The title suggests that women have been suffering in silence. They do not tell even of their physical ailments to anybody. Nobody, not even the husbands and other close relatives care to know about their maladies. Sometimes they conceal their ailments and sometimes they are neglected by all in spite of having the knowledge of their illness. Mohan’s mother died without getting any treatment and so did her daughter Vimla. Kusum was hated and ignored by all, including her husband and children. All these women suffered silently and died silently. Shashi Deshpande is deeply shocked by women’s tendency to suffer silently and die silently. Their silent sacrifice remains unnoticed. The novelist, therefore wants the women to break ‘that long silence’ to get their place in the man-oriented world in India. Women have been under the pressure of circumstances, customs and traditions, all of which put restraints on women.
Jaya’s father was a pragmatic, progressive and radical. He had dreamt that her daughter would go to Oxford for higher studies, win prizes and excel all other girls. But her father died before her dreams could be transformed into reality. After his death, she became Mohan’s wife because her elder brother Dinkar wanted to be free of the responsibility of a younger sister, so that he could go ahead with his plans. Dinkar pleaded on behalf of Mohan that he was an engineer in a steel plant at Lohanagar, quite good looking, hard-working, ambitious and that he had no vices like smoking or eating in hotels.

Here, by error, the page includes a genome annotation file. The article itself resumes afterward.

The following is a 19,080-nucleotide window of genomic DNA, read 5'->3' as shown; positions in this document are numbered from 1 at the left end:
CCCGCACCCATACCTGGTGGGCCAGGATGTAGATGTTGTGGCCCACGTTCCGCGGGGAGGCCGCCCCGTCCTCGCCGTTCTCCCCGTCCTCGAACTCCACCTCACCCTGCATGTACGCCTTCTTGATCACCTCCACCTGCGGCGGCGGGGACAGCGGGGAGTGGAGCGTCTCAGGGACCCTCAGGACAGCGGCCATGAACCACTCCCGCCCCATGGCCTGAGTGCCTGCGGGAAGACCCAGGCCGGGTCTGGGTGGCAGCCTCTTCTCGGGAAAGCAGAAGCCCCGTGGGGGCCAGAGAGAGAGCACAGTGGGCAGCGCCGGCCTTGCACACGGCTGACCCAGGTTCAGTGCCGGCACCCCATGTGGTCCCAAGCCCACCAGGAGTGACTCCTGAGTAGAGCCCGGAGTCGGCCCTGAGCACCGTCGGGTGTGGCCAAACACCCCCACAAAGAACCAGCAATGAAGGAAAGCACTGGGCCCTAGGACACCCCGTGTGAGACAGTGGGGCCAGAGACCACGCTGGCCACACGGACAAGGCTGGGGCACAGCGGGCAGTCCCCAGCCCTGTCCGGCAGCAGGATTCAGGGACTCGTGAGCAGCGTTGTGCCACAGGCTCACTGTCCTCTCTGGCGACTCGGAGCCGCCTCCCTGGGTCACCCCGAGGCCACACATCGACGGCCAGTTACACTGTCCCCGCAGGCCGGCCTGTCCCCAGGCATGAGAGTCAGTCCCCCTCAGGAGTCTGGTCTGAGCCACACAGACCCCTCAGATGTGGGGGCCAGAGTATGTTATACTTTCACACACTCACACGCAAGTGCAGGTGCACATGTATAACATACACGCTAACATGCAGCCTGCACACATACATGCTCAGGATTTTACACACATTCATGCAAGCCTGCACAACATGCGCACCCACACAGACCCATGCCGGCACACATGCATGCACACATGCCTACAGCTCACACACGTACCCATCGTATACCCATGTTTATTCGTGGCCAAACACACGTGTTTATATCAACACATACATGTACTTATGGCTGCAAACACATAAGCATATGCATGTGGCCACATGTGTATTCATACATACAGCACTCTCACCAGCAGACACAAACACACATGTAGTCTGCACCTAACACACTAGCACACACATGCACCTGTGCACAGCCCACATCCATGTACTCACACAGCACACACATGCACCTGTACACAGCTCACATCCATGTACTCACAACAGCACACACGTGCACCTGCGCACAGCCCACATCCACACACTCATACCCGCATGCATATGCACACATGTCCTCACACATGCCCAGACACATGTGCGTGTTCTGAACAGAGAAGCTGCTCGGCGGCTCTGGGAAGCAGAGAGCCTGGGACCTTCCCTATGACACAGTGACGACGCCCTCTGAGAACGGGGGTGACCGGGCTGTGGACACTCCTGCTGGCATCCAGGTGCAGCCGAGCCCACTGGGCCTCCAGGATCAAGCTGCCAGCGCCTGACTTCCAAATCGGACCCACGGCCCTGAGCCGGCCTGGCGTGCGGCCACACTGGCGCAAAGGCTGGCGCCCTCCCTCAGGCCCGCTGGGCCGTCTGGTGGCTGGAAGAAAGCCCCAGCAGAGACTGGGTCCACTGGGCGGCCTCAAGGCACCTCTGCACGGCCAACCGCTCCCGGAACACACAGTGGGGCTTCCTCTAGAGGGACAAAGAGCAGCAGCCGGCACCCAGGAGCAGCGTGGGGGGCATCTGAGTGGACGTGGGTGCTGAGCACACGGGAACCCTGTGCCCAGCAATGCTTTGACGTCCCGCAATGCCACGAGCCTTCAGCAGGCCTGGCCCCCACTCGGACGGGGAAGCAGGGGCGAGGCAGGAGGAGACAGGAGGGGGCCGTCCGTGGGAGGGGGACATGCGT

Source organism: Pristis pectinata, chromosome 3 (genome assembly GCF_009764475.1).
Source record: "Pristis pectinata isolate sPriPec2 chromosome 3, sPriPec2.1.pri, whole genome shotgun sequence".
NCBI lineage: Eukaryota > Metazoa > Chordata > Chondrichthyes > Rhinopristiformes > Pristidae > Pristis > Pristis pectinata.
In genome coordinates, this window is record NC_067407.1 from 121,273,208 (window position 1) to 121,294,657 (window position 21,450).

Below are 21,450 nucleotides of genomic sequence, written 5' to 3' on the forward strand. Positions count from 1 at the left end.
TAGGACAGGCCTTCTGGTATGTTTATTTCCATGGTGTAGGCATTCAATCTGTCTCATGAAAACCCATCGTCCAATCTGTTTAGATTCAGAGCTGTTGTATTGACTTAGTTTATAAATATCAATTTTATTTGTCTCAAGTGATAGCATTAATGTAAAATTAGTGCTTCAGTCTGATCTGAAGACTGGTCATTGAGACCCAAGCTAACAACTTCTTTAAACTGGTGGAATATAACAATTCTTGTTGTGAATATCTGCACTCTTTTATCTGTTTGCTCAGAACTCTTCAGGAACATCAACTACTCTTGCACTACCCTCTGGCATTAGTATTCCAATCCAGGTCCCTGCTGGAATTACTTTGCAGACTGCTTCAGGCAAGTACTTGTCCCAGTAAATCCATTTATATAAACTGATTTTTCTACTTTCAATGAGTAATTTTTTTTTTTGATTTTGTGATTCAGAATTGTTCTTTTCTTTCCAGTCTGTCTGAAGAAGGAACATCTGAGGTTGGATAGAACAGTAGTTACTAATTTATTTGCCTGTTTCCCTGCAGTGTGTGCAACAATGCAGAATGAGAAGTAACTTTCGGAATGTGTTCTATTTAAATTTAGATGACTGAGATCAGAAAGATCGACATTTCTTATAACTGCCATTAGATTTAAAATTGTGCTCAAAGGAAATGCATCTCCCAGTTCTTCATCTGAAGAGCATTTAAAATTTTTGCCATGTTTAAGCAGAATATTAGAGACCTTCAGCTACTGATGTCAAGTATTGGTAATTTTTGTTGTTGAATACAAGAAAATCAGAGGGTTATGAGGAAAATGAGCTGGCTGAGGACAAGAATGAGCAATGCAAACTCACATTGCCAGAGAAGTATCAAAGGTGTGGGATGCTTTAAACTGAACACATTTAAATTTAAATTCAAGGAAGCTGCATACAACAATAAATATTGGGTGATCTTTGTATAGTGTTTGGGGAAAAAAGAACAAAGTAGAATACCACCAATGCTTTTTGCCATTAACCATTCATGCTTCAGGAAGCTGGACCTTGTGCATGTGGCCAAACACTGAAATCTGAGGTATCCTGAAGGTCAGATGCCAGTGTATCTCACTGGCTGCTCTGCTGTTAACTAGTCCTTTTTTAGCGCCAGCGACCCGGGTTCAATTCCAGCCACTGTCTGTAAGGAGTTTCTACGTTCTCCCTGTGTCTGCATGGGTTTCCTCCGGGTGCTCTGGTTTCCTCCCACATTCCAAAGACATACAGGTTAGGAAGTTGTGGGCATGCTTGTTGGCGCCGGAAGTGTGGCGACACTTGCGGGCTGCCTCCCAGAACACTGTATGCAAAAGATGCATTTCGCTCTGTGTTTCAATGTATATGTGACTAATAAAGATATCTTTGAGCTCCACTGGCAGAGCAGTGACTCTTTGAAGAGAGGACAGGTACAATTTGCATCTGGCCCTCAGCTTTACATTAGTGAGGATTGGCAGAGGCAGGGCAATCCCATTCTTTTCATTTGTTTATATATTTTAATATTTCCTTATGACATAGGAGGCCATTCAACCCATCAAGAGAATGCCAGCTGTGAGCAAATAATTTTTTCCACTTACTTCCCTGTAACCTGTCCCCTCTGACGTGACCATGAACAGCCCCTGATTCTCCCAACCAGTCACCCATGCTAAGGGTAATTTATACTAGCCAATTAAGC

Mohan re-christened her as Suhasini. He was not satisfied with the salary he was getting in Lohanagar. He resigned the job because of the worker’s strike against him. However the idea of leaving the job was already in his mind. He tried for a more lucrative job in Bombay. In his greed for money, he restored to unfair means as a result of which he was trapped. His co-worker advised him to disappear from the scene for some time to save himself from ignominy and legal action. He shifted from Churchgate to Dadar. Jaya had no choice but go with him and accept his ways. She chose to remain silent even when Mohan was gathering gadgets. She was after all one of the two bullocks yoked together. It was not possible for one of them to go its own way. She was advised to keep silence.
The case of Mohan’s mother was all the more pathetic. Her husband was a pauper, unable to pay his son’s school fee of six rupees. Yet he was head-strong and tortuous. He would throw the plate if the chutney was not freshly prepared. Her eyes had become red owing to the smoke coming from the wood. She was a silent sufferer. Nobody knew about her sufferings, except her daughter who told Jaya about it after making her swear not to divulge the truth to anybody. She suffered and died unheard and unsung and similar was the case of her daughter Vimla, who died of a neglected tumor. Kusum also silently bore the insults. Jaya had love and sympathy for the neglected and destitute Kusum, who had been extremely kind to her in the past.